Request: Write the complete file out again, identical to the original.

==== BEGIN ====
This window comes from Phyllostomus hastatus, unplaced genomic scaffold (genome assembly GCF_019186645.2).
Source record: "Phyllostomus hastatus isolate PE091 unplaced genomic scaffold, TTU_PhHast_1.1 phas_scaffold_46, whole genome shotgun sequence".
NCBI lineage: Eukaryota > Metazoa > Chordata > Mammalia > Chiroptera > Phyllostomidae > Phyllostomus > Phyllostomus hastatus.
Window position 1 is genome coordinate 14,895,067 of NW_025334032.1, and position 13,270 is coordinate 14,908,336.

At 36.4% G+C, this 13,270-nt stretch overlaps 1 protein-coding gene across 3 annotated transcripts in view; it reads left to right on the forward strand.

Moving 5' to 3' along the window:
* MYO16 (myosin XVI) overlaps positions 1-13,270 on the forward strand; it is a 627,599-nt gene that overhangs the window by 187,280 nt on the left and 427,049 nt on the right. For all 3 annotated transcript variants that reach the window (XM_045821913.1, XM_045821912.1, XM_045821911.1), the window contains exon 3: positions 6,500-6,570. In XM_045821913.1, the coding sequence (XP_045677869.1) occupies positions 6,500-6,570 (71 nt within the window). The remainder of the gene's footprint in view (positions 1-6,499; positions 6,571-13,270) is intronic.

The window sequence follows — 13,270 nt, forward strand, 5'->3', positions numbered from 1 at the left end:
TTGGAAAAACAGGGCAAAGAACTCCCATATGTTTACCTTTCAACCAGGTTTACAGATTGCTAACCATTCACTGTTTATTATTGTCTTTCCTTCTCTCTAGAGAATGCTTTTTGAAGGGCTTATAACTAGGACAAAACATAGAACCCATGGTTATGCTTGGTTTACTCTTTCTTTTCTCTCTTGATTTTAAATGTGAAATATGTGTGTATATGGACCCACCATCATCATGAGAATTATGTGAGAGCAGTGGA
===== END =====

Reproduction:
This window comes from Phyllostomus hastatus, unplaced genomic scaffold (genome assembly GCF_019186645.2).
Source record: "Phyllostomus hastatus isolate PE091 unplaced genomic scaffold, TTU_PhHast_1.1 phas_scaffold_46, whole genome shotgun sequence".
NCBI lineage: Eukaryota > Metazoa > Chordata > Mammalia > Chiroptera > Phyllostomidae > Phyllostomus > Phyllostomus hastatus.
Window position 1 is genome coordinate 14,895,067 of NW_025334032.1, and position 13,270 is coordinate 14,908,336.

At 36.4% G+C, this 13,270-nt stretch overlaps 1 protein-coding gene across 3 annotated transcripts in view; it reads left to right on the forward strand.

Moving 5' to 3' along the window:
* MYO16 (myosin XVI) overlaps positions 1-13,270 on the forward strand; it is a 627,599-nt gene that overhangs the window by 187,280 nt on the left and 427,049 nt on the right. For all 3 annotated transcript variants that reach the window (XM_045821913.1, XM_045821912.1, XM_045821911.1), the window contains exon 3: positions 6,500-6,570. In XM_045821913.1, the coding sequence (XP_045677869.1) occupies positions 6,500-6,570 (71 nt within the window). The remainder of the gene's footprint in view (positions 1-6,499; positions 6,571-13,270) is intronic.

The window sequence follows — 13,270 nt, forward strand, 5'->3', positions numbered from 1 at the left end:
TTGGAAAAACAGGGCAAAGAACTCCCATATGTTTACCTTTCAACCAGGTTTACAGATTGCTAACCATTCACTGTTTATTATTGTCTTTCCTTCTCTCTAGAGAATGCTTTTTGAAGGGCTTATAACTAGGACAAAACATAGAACCCATGGTTATGCTTGGTTTACTCTTTCTTTTCTCTCTTGATTTTAAATGTGAAATATGTGTGTATATGGACCCACCATCATCATGAGAATTATGTGAGAGCAGTGGA